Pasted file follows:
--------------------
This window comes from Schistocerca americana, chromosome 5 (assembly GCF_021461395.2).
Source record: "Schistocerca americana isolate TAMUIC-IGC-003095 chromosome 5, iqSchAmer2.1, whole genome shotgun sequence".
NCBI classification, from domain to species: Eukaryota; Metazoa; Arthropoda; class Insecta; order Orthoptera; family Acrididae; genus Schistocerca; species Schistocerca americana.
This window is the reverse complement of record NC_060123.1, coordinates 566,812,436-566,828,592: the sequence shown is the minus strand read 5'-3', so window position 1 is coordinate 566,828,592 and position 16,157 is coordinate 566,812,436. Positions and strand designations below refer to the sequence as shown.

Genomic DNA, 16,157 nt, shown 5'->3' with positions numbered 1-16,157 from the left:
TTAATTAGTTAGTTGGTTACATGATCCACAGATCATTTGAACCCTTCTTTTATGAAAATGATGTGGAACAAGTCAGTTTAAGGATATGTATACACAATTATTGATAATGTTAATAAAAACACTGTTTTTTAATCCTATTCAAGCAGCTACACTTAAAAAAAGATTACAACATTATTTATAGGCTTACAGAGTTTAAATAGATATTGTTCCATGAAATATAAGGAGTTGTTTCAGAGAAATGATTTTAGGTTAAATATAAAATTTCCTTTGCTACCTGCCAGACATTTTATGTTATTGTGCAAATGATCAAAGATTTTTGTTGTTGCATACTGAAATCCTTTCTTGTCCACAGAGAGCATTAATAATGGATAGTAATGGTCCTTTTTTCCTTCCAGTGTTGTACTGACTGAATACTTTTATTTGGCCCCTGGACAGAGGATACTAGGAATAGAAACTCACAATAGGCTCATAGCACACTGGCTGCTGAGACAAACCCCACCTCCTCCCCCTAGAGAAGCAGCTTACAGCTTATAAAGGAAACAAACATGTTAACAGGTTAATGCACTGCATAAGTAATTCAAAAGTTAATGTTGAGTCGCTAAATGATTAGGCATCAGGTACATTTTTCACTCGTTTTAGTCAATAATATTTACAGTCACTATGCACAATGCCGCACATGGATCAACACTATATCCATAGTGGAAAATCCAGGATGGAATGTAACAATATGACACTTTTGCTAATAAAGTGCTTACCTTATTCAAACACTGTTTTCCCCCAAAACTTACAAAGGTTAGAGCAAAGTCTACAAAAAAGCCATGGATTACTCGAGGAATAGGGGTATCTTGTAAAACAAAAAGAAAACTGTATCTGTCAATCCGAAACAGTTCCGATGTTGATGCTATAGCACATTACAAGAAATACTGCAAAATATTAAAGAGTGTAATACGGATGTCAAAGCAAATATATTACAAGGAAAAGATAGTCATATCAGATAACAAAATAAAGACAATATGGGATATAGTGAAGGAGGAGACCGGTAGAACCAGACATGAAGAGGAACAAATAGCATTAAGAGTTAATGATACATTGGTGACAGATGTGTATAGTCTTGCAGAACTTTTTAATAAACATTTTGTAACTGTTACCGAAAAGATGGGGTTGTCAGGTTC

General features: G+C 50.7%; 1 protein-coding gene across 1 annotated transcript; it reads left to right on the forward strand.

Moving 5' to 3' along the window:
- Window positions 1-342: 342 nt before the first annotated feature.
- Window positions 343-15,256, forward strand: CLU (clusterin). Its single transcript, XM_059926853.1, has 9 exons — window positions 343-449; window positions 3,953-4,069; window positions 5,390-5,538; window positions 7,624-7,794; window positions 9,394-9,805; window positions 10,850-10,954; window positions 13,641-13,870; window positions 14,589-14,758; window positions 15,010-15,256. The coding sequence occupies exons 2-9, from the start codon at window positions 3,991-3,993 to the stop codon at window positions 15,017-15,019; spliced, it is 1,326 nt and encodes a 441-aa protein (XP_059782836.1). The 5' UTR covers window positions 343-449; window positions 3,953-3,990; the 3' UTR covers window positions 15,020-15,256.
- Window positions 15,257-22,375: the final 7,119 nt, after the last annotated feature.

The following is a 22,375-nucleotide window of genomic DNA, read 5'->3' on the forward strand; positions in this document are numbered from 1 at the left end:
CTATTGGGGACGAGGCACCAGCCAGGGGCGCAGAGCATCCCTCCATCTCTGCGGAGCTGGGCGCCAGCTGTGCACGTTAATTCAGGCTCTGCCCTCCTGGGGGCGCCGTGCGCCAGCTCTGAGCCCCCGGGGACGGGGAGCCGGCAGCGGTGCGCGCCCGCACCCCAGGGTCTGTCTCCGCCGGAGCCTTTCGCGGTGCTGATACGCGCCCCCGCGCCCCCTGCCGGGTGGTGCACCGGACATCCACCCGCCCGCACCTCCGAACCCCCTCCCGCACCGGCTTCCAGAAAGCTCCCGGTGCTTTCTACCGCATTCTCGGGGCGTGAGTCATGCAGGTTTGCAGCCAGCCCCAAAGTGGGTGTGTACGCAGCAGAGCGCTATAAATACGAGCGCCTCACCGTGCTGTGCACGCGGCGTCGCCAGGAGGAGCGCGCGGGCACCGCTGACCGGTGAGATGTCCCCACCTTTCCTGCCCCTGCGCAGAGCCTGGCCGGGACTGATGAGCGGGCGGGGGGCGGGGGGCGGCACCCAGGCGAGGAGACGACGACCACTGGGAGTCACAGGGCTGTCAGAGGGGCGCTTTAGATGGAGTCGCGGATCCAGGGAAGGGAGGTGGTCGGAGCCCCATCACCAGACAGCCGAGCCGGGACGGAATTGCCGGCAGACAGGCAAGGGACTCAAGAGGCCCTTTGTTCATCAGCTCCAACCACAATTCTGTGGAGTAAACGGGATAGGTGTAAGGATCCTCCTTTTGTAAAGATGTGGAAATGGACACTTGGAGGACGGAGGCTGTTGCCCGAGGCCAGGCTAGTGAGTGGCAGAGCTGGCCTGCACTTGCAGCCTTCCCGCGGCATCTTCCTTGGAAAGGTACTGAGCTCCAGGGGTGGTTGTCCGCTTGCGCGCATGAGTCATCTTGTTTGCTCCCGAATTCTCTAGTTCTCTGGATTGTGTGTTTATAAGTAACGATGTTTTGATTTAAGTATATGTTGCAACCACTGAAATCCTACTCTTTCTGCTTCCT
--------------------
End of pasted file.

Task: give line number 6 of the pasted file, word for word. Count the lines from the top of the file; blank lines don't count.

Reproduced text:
TTAATTAGTTAGTTGGTTACATGATCCACAGATCATTTGAACCCTTCTTTTATGAAAATGATGTGGAACAAGTCAGTTTAAGGATATGTATACACAATTATTGATAATGTTAATAAAAACACTGTTTTTTAATCCTATTCAAGCAGCTACACTTAAAAAAAGATTACAACATTATTTATAGGCTTACAGAGTTTAAATAGATATTGTTCCATGAAATATAAGGAGTTGTTTCAGAGAAATGATTTTAGGTTAAATATAAAATTTCCTTTGCTACCTGCCAGACATTTTATGTTATTGTGCAAATGATCAAAGATTTTTGTTGTTGCATACTGAAATCCTTTCTTGTCCACAGAGAGCATTAATAATGGATAGTAATGGTCCTTTTTTCCTTCCAGTGTTGTACTGACTGAATACTTTTATTTGGCCCCTGGACAGAGGATACTAGGAATAGAAACTCACAATAGGCTCATAGCACACTGGCTGCTGAGACAAACCCCACCTCCTCCCCCTAGAGAAGCAGCTTACAGCTTATAAAGGAAACAAACATGTTAACAGGTTAATGCACTGCATAAGTAATTCAAAAGTTAATGTTGAGTCGCTAAATGATTAGGCATCAGGTACATTTTTCACTCGTTTTAGTCAATAATATTTACAGTCACTATGCACAATGCCGCACATGGATCAACACTATATCCATAGTGGAAAATCCAGGATGGAATGTAACAATATGACACTTTTGCTAATAAAGTGCTTACCTTATTCAAACACTGTTTTCCCCCAAAACTTACAAAGGTTAGAGCAAAGTCTACAAAAAAGCCATGGATTACTCGAGGAATAGGGGTATCTTGTAAAACAAAAAGAAAACTGTATCTGTCAATCCGAAACAGTTCCGATGTTGATGCTATAGCACATTACAAGAAATACTGCAAAATATTAAAGAGTGTAATACGGATGTCAAAGCAAATATATTACAAGGAAAAGATAGTCATATCAGATAACAAAATAAAGACAATATGGGATATAGTGAAGGAGGAGACCGGTAGAACCAGACATGAAGAGGAACAAATAGCATTAAGAGTTAATGATACATTGGTGACAGATGTGTATAGTCTTGCAGAACTTTTTAATAAACATTTTGTAACTGTTACCGAAAAGATGGGGTTGTCAGGTTC